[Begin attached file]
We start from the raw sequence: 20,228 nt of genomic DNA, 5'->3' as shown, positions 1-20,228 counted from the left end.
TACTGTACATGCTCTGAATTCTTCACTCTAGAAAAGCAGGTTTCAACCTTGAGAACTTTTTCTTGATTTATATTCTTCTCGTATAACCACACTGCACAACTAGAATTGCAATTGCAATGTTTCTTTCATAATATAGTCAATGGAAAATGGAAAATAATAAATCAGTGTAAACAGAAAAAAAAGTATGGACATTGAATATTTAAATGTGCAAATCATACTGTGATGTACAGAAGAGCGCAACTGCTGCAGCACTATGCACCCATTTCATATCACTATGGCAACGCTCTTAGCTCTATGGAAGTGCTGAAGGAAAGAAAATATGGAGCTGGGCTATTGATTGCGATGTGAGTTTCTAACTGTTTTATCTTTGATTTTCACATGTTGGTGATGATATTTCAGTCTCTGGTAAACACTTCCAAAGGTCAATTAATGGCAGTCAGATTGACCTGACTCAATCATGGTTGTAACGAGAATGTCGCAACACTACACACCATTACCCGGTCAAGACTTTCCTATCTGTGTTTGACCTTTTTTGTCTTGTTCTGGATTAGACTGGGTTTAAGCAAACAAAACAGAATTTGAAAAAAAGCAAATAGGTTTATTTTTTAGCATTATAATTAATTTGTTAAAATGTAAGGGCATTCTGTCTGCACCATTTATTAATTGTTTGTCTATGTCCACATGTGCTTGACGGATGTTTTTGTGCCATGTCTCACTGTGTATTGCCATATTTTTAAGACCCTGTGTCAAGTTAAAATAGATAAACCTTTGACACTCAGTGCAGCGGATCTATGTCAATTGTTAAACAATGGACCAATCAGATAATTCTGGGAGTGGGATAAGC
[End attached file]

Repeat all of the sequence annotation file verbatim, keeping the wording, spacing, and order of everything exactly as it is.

We start from the raw sequence: 20,228 nt of genomic DNA, 5'->3' as shown, positions 1-20,228 counted from the left end.
TACTGTACATGCTCTGAATTCTTCACTCTAGAAAAGCAGGTTTCAACCTTGAGAACTTTTTCTTGATTTATATTCTTCTCGTATAACCACACTGCACAACTAGAATTGCAATTGCAATGTTTCTTTCATAATATAGTCAATGGAAAATGGAAAATAATAAATCAGTGTAAACAGAAAAAAAAGTATGGACATTGAATATTTAAATGTGCAAATCATACTGTGATGTACAGAAGAGCGCAACTGCTGCAGCACTATGCACCCATTTCATATCACTATGGCAACGCTCTTAGCTCTATGGAAGTGCTGAAGGAAAGAAAATATGGAGCTGGGCTATTGATTGCGATGTGAGTTTCTAACTGTTTTATCTTTGATTTTCACATGTTGGTGATGATATTTCAGTCTCTGGTAAACACTTCCAAAGGTCAATTAATGGCAGTCAGATTGACCTGACTCAATCATGGTTGTAACGAGAATGTCGCAACACTACACACCATTACCCGGTCAAGACTTTCCTATCTGTGTTTGACCTTTTTTGTCTTGTTCTGGATTAGACTGGGTTTAAGCAAACAAAACAGAATTTGAAAAAAAGCAAATAGGTTTATTTTTTAGCATTATAATTAATTTGTTAAAATGTAAGGGCATTCTGTCTGCACCATTTATTAATTGTTTGTCTATGTCCACATGTGCTTGACGGATGTTTTTGTGCCATGTCTCACTGTGTATTGCCATATTTTTAAGACCCTGTGTCAAGTTAAAATAGATAAACCTTTGACACTCAGTGCAGCGGATCTATGTCAATTGTTAAACAATGGACCAATCAGATAATTCTGGGAGTGGGATAAGC